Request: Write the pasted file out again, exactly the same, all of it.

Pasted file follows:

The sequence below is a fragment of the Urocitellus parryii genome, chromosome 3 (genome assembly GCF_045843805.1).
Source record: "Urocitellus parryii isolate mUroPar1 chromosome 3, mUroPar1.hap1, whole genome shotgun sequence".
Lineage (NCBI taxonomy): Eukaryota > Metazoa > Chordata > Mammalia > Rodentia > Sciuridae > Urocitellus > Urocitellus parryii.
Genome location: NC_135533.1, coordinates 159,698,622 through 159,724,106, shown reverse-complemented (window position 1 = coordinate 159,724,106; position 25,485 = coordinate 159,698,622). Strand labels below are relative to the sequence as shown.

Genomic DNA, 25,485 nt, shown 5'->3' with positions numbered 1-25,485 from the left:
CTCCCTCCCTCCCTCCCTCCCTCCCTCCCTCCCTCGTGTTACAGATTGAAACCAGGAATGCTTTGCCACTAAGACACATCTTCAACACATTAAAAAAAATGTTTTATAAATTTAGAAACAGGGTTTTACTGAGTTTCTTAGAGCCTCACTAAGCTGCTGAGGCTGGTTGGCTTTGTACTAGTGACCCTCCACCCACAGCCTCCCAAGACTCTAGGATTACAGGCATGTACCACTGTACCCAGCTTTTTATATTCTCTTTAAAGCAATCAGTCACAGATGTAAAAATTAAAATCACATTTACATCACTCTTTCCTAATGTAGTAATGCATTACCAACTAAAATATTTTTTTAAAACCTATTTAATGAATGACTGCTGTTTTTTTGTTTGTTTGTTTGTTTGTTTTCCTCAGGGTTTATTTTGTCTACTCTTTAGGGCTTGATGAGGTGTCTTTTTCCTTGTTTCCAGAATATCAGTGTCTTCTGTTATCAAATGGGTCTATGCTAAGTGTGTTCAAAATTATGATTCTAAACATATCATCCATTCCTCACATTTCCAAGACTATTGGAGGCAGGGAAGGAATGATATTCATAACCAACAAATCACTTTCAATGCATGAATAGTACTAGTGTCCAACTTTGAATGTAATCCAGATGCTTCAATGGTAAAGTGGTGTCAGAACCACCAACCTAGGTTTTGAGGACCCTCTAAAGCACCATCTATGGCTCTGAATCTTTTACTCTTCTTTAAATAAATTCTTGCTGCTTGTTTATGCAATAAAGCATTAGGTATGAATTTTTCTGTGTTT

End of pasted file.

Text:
The sequence below is a fragment of the Urocitellus parryii genome, chromosome 3 (genome assembly GCF_045843805.1).
Source record: "Urocitellus parryii isolate mUroPar1 chromosome 3, mUroPar1.hap1, whole genome shotgun sequence".
Lineage (NCBI taxonomy): Eukaryota > Metazoa > Chordata > Mammalia > Rodentia > Sciuridae > Urocitellus > Urocitellus parryii.
Genome location: NC_135533.1, coordinates 159,698,622 through 159,724,106, shown reverse-complemented (window position 1 = coordinate 159,724,106; position 25,485 = coordinate 159,698,622). Strand labels below are relative to the sequence as shown.

Genomic DNA, 25,485 nt, shown 5'->3' with positions numbered 1-25,485 from the left:
CTCCCTCCCTCCCTCCCTCCCTCCCTCCCTCCCTCGTGTTACAGATTGAAACCAGGAATGCTTTGCCACTAAGACACATCTTCAACACATTAAAAAAAATGTTTTATAAATTTAGAAACAGGGTTTTACTGAGTTTCTTAGAGCCTCACTAAGCTGCTGAGGCTGGTTGGCTTTGTACTAGTGACCCTCCACCCACAGCCTCCCAAGACTCTAGGATTACAGGCATGTACCACTGTACCCAGCTTTTTATATTCTCTTTAAAGCAATCAGTCACAGATGTAAAAATTAAAATCACATTTACATCACTCTTTCCTAATGTAGTAATGCATTACCAACTAAAATATTTTTTTAAAACCTATTTAATGAATGACTGCTGTTTTTTTGTTTGTTTGTTTGTTTGTTTTCCTCAGGGTTTATTTTGTCTACTCTTTAGGGCTTGATGAGGTGTCTTTTTCCTTGTTTCCAGAATATCAGTGTCTTCTGTTATCAAATGGGTCTATGCTAAGTGTGTTCAAAATTATGATTCTAAACATATCATCCATTCCTCACATTTCCAAGACTATTGGAGGCAGGGAAGGAATGATATTCATAACCAACAAATCACTTTCAATGCATGAATAGTACTAGTGTCCAACTTTGAATGTAATCCAGATGCTTCAATGGTAAAGTGGTGTCAGAACCACCAACCTAGGTTTTGAGGACCCTCTAAAGCACCATCTATGGCTCTGAATCTTTTACTCTTCTTTAAATAAATTCTTGCTGCTTGTTTATGCAATAAAGCATTAGGTATGAATTTTTCTGTGTTT